The Male Food Vendor in a Patriarchal Society Gender and Hidden Leveraging Socio-Cultural Dynamics in Male Food Vending in Dagbon Society

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Ridwan Abukari Kwame Abukari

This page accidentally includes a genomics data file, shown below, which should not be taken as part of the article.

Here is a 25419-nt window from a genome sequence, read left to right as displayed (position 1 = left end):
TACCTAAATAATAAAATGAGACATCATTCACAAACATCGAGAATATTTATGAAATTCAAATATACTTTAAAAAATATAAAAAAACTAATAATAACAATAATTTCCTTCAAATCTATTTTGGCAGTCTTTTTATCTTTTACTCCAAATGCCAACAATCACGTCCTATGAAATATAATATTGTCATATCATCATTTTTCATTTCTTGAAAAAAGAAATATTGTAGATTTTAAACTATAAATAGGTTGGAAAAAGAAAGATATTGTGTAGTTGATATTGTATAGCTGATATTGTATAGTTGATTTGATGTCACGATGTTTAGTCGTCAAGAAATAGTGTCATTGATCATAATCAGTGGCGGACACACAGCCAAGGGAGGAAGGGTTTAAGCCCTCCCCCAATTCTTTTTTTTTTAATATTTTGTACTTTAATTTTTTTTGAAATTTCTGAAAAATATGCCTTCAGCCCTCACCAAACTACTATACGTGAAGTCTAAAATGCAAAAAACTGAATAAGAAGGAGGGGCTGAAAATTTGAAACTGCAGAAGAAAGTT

Research on female-dominated occupations such as food vending has focused mainly on hygiene, and economic benefits, among other areas, without explicit examination of gendered dimensions of the trade, especially in patriarchal social settings like Dagbon. Previous studies on men in the nontraditional occupation have primarily been focused on the formal sector of the economy. This study explores men in the female-dominated occupation of food vending in the Northern regional capital, Tamale. Notably, the hidden socio-cultural constraints and facilitators that gave men a competitive advantage over women or prohibit them are explored. Data were gathered through semi-structured interviews and personal observations and analyzed using thematic analysis. The study revealed that men enjoy competitive advantages over their female vendors as well as face emasculation and rejection based on patriarchal normative standards. Nevertheless, they adopt mechanisms that seek to normalize their involvement in the female occupation. The findings augment and further deepen our understanding of gendered perspectives of men in atypical trade and its implication on the labor market. A clarion call is thus made to government and other stakeholders to design and implement gender-friendly policies and interventions to curb gender-specific challenges in every sector of the Ghanaian economy.

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